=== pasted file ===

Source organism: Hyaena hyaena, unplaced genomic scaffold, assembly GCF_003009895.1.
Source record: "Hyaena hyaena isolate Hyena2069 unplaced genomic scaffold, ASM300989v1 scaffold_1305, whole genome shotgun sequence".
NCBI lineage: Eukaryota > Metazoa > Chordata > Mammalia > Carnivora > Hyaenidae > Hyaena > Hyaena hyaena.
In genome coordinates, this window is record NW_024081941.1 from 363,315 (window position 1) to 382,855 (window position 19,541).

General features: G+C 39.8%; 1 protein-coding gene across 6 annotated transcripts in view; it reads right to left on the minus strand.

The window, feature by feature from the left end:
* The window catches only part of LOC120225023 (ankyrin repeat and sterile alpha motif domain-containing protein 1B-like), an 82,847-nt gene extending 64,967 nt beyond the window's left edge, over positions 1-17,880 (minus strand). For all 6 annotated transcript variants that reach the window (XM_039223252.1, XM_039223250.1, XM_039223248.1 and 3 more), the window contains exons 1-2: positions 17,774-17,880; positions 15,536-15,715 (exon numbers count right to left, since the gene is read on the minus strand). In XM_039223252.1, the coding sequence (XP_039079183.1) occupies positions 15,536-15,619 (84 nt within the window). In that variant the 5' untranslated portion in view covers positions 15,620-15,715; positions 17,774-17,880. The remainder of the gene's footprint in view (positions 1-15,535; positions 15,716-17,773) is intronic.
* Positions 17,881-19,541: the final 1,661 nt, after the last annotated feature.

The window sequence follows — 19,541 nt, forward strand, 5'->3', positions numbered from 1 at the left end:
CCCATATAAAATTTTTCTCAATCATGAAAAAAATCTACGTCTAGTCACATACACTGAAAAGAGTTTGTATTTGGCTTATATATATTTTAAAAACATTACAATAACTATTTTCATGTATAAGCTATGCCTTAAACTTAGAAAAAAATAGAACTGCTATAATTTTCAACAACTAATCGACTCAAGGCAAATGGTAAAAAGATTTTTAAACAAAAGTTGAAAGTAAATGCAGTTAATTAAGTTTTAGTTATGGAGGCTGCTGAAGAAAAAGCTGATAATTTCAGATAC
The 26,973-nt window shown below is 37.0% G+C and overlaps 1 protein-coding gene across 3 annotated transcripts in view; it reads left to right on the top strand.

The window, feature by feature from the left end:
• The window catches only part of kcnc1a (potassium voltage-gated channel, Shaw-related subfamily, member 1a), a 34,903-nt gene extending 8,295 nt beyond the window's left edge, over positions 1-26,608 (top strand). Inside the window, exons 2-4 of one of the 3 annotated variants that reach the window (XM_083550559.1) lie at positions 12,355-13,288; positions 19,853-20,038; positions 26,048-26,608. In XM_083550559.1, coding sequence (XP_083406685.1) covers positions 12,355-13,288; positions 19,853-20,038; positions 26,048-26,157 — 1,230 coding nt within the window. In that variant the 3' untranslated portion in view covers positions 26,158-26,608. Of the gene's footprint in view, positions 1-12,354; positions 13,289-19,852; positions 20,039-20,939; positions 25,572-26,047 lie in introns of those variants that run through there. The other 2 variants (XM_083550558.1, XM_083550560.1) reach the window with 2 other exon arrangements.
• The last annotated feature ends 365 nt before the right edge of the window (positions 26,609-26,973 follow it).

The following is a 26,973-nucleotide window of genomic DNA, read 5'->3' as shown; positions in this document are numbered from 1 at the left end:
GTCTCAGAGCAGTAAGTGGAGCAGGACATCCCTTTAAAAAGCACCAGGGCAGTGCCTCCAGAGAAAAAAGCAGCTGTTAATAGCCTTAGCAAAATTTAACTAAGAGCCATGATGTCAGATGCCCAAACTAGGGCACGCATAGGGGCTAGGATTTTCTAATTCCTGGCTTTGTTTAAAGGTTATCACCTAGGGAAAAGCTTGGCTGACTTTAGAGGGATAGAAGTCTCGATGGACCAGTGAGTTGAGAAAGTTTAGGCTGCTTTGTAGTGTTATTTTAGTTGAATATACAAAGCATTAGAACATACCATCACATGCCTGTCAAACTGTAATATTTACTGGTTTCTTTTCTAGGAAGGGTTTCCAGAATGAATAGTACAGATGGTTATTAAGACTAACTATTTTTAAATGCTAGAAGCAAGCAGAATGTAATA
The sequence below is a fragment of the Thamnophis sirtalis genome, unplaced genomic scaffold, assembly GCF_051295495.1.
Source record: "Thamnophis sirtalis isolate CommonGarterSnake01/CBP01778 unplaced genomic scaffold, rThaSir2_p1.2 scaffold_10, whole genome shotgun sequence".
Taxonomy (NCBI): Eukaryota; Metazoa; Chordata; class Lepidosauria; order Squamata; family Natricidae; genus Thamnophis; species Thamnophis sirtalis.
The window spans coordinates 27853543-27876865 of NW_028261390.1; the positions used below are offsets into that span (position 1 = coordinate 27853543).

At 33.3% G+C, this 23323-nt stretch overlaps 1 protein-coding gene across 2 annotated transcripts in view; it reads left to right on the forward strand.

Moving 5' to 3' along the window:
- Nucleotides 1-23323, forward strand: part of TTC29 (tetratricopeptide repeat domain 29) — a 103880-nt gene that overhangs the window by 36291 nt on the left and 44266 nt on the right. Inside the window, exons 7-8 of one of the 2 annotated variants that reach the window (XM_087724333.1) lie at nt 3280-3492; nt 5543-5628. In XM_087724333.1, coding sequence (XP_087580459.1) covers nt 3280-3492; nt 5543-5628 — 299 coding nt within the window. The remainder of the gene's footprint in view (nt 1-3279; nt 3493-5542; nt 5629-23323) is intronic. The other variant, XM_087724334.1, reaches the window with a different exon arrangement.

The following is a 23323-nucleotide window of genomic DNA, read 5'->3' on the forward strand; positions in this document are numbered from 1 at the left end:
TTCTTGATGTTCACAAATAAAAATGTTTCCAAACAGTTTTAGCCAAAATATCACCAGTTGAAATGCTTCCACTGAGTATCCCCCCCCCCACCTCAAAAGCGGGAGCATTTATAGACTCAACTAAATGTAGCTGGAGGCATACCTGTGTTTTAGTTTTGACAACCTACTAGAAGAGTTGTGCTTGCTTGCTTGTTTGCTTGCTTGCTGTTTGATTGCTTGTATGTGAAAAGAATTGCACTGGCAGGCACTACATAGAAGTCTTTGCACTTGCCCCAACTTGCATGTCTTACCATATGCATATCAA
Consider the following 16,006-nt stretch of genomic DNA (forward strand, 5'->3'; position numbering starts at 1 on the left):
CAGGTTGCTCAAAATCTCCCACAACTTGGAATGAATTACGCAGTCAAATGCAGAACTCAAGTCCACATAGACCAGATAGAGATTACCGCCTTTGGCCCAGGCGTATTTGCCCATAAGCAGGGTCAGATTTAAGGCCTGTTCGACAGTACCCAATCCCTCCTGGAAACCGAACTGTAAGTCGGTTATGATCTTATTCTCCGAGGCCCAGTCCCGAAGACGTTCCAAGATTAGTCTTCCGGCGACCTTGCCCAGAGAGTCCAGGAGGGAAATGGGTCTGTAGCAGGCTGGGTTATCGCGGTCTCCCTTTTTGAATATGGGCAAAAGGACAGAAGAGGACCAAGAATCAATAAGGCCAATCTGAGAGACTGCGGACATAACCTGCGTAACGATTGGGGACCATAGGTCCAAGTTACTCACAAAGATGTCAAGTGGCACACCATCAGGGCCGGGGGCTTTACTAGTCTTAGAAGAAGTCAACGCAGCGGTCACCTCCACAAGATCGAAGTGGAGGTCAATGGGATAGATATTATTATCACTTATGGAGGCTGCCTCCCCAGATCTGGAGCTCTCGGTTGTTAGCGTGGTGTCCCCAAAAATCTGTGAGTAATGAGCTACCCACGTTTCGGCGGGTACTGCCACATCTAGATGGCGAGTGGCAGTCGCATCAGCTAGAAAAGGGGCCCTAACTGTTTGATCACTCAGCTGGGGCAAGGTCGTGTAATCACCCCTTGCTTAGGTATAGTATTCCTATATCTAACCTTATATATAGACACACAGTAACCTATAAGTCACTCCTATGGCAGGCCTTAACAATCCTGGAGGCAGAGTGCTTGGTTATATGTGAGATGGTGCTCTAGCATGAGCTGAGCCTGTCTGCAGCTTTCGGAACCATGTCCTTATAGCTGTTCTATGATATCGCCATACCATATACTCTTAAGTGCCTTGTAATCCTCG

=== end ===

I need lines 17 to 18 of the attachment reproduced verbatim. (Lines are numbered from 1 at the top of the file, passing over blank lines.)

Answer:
The sequence below is a fragment of the Thamnophis sirtalis genome, unplaced genomic scaffold, assembly GCF_051295495.1.
Source record: "Thamnophis sirtalis isolate CommonGarterSnake01/CBP01778 unplaced genomic scaffold, rThaSir2_p1.2 scaffold_10, whole genome shotgun sequence".